Chivas keep acheiving in soccer
Without much fanfare, a group of youth soccer players from Madras and nearby has played strongly in many tournaments playing as Chivas. The team is actually three teams in one as the youth on it vary in age enough to compete as three different age-group teams.
Comprised mainly of all-stars from the Hispanic community in the Madras area, Chivas has fared well in most of the many tournaments it has appeared in during the past four seasons.
Many Chivas players are American born, but there are also sons whose parents were born in Mexico or elsewhere scattered among Under-10, Under-12 and Under-14 teams.
Chivas coaches teach players basic skills needed for ball control and movement toward the goal, but they also show the team a little about the style they want to play with.
"I have three or four persons help so we can show all the different ages what we want," said Antioco Garcia, a coach for Chivas.
Pedro Felix and Martin Zamora were two assistants at a recent practice. They also are helped by Mattias Reyes in getting the Chivas registered for the varied events they play in, Garcia said.
Gathering entry fees, birth certificates and other needed material to enter events about once a month during the late spring and summer keeps all the Chivas supporters busy.
"It would be nice to find more sponsors in the community, so we could enter more events," Garcia said. But, he added, he realizes a lot of companies are strapped with many charities they support. Getting money from parents and players and the sponsors they do have allows the Chivas to go to events like the Central Oregon Shootout played in Redmond, late in May.
Another tournament is coming up in Hood River at the end of July while an even bigger event in Portland is being targeted by the Chivas as their big challenge during August.
When possible, Chivas competes in not only the U14 category, in which it has excelled, but the U12 and U10 divisions too.
Working to get all the players used to practicing a whole variety of skills, Garcia said he moves players to different positions during practice and matches.
"We like to have our defenders come forward and get the chance to try to score when we get ahead," Garcia noted of just one way in which Chivas players obtain experience at many different positions. Covering the field with players who are familiar with what each other needs to do proves a decided advantage in many matches, said Garcia.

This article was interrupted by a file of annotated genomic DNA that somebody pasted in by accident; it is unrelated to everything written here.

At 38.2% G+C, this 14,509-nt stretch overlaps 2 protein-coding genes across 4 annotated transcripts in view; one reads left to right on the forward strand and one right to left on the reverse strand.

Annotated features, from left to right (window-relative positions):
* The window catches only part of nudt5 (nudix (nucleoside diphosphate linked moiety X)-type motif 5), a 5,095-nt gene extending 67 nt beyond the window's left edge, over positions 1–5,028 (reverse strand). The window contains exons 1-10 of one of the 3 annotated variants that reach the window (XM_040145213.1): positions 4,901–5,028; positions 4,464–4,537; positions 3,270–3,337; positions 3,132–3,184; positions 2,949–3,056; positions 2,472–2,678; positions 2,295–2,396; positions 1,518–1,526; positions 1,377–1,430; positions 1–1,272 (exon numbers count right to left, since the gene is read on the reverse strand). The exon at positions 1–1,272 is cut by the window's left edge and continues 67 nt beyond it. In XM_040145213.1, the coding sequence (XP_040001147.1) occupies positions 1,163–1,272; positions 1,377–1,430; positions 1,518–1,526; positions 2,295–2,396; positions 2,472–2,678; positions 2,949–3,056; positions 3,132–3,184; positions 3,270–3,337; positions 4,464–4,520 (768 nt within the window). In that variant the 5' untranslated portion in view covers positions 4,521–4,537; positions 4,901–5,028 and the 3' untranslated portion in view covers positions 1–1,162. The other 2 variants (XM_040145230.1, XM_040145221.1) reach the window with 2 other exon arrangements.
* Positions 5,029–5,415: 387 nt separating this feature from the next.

"There are some players who have played each position from forward to midfield to defense and goal keeper," Garcia said. But, because of their prowess playing near their foe's goal, Pablo Felix, who had seven goals in the four games of the tournament at Redmond, and Adrian Guitierrez, who added nine in the same set of matches, were left forward.
The mix of mid fielders and defenders can vary in any single match, said Garcia.
At the tournament in Redmond they were doing well enough in stopping the opponents and turning the direction of play around to earn 5-0 and 7-2 wins in their opening matches.
Having not only the scoring of Guitierrez and Felix to work with, but also the overall steadiness of Samuel Figueroa, Mervyn Garcia, Edgar Menez, Mervyn Garcia, Elmer Felix and Julio Ruiz, among others, provides Chivas balance in the attack and defense. While some teams will vary their set up, Garcia said he likes having four defenders combine with three mid fielders and three forwards.
Sergio Aguirre, Luis Flores and Julio Ruiz were other Chivas members noted by the coach for doing well in the tournaments thus far this year. Efforts by members of the different groups contribute to the team's success, Coach Garcia said.
At times a good player on a younger team shows so much skill they are deemed ready to help the group older than they are eligible for, said Garcia. He has moved up some 10-year-olds to the U12 team and even a 12-year-old to the U14 squad when they looked ready, the coach noted. Playing for an older team often provides experience that helps the player relax instead of get intimidated once they do become eligible for the older age group, noted Garcia.
While losing the championship of an earlier tournament to a Bend United team, Chivas played well.
They also stayed with a team from Eugene called "Southside Crew" that was stocked by Churchill High district players, before falling 4-2 in the finals of the Redmond tourney.
He expects even larger fields for the Hood River and Portland tournaments than there were at the Central Oregon events, said Garcia. There are often more than a dozen teams in each division of the Hood River tournament, which Chivas has been to a couple times in the recent past.
Developing players who can help Madras High, and especially ones that can play a lot of positions, is another of Chivas goals that Garcia noted.
"I'd like to get in some travel leagues or all-star leagues for the challenge, but right now our budget is pretty tight," Garcia said. With tournaments usually costing at least $325 and a lot of times closer to $400 to enter, there are only so many the Chivas can afford, he added.
Having the chance to do well in tournaments is costly, what with transportation and motel costs plus other fees and food needs added to the entry costs. It is all worth it in the end, though, concluded Garcia.